The final constituent element of the CSDDD consists of Article 9’s complaints protocol. To encourage third parties to report abusive human rights and environmental practices, Article 9 requires covered entities to adopt a mechanism for the submission of complaints where legitimate concerns regarding actual or potential adverse human rights and/or environmental impacts are raised. The mechanism must be capable of receiving reports from a number of constituent groups, including: (1) persons adversely affected by or have grounds to believe they might be affected by, an adverse impact; (2) trade unions and workers representatives involved in the value chain; and (3) civil society organizations active in relation to the value chain concerned. In the same vein, covered entities are also required to establish a procedure to investigate and disposition complaints. Where a complaint is well-founded, the adverse impact designated is deemed to have been identified within the meaning of Article 6—thereby requiring the organization to take measures to mitigate and eventually cease the practice in question.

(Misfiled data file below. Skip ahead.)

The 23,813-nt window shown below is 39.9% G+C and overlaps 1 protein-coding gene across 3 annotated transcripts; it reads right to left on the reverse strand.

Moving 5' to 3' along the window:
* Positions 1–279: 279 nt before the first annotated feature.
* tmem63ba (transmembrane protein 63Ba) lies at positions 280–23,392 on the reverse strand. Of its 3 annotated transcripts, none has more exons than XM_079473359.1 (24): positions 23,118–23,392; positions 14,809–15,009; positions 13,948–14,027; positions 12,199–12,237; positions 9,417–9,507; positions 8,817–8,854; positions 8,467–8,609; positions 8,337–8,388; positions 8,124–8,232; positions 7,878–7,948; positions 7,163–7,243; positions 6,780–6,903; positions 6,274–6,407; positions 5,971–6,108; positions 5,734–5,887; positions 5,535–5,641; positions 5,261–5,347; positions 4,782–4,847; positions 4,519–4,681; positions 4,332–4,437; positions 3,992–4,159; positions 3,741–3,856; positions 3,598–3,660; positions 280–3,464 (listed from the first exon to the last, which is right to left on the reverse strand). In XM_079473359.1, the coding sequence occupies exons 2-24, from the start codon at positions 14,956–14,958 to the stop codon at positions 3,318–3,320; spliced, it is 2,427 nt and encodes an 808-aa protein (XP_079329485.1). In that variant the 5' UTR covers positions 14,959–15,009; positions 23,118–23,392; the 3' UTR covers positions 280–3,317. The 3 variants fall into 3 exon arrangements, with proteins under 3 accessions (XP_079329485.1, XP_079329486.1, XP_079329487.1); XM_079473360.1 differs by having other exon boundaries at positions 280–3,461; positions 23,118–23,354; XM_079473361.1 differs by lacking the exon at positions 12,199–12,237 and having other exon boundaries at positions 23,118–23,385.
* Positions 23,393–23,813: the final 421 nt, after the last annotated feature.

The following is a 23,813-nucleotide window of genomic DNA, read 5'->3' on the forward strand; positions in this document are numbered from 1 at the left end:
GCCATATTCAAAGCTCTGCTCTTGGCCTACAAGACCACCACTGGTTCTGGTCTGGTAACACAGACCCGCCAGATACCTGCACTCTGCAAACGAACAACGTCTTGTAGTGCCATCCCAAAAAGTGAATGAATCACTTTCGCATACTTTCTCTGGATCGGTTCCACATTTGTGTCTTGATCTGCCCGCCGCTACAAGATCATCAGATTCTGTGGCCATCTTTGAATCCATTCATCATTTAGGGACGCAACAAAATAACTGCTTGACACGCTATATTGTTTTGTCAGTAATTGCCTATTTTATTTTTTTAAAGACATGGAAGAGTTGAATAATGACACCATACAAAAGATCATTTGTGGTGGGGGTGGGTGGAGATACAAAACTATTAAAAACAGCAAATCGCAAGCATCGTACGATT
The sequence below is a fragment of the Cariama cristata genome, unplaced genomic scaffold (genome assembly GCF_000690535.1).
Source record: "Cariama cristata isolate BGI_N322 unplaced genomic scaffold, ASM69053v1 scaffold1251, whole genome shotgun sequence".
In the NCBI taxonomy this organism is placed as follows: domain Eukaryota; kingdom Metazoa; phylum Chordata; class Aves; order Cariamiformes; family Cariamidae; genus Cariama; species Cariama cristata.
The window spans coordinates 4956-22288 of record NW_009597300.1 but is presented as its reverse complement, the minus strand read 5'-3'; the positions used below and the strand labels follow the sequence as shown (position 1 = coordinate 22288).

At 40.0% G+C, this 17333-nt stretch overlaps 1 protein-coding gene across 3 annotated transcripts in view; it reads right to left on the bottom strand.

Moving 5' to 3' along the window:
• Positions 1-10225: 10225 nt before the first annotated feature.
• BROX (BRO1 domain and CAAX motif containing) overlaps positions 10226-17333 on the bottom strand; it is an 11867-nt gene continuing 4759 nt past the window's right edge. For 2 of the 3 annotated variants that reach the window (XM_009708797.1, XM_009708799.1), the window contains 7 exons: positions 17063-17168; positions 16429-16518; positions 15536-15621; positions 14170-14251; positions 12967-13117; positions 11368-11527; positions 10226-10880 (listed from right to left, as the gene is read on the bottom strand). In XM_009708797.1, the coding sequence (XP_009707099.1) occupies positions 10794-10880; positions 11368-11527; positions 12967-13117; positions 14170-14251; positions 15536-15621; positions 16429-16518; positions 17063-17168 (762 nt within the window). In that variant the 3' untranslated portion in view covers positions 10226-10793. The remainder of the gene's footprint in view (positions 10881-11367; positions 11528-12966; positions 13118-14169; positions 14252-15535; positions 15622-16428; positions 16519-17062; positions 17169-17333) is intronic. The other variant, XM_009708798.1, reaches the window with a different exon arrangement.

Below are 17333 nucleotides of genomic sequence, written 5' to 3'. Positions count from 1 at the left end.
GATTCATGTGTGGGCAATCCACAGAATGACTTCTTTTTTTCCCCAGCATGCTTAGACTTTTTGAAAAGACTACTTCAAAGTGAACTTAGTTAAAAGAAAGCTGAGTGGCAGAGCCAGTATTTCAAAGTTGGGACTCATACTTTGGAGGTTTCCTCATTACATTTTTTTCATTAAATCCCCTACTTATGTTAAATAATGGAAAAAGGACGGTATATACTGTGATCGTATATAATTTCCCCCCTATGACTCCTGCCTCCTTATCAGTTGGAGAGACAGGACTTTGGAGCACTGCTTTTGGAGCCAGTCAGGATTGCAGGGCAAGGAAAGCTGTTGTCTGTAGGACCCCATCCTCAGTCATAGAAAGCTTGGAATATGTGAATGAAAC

Sanctions under the CSDDD
While the CSDDD empowers supervisory authorities in Member States to impose financial penalties for non-adherence to its explicit stipulations, it is largely envisioned that companies will be encouraged to voluntarily submit to the proposed regime with assistance and proper guidance issued by supervisory authorities in each Member State. To the extent a fine is imposed, Article 20 CSDDD empowers a supervisory authority to impose pecuniary sanctions based on a company’s turnover, taking into account the company’s efforts to comply with any remedial action required by a supervisory authority, any investments/targeted support provided to individuals and affected communities, and the participation of the violating organization in collaborative efforts with other entities similarly situated to rectify the abuse in question.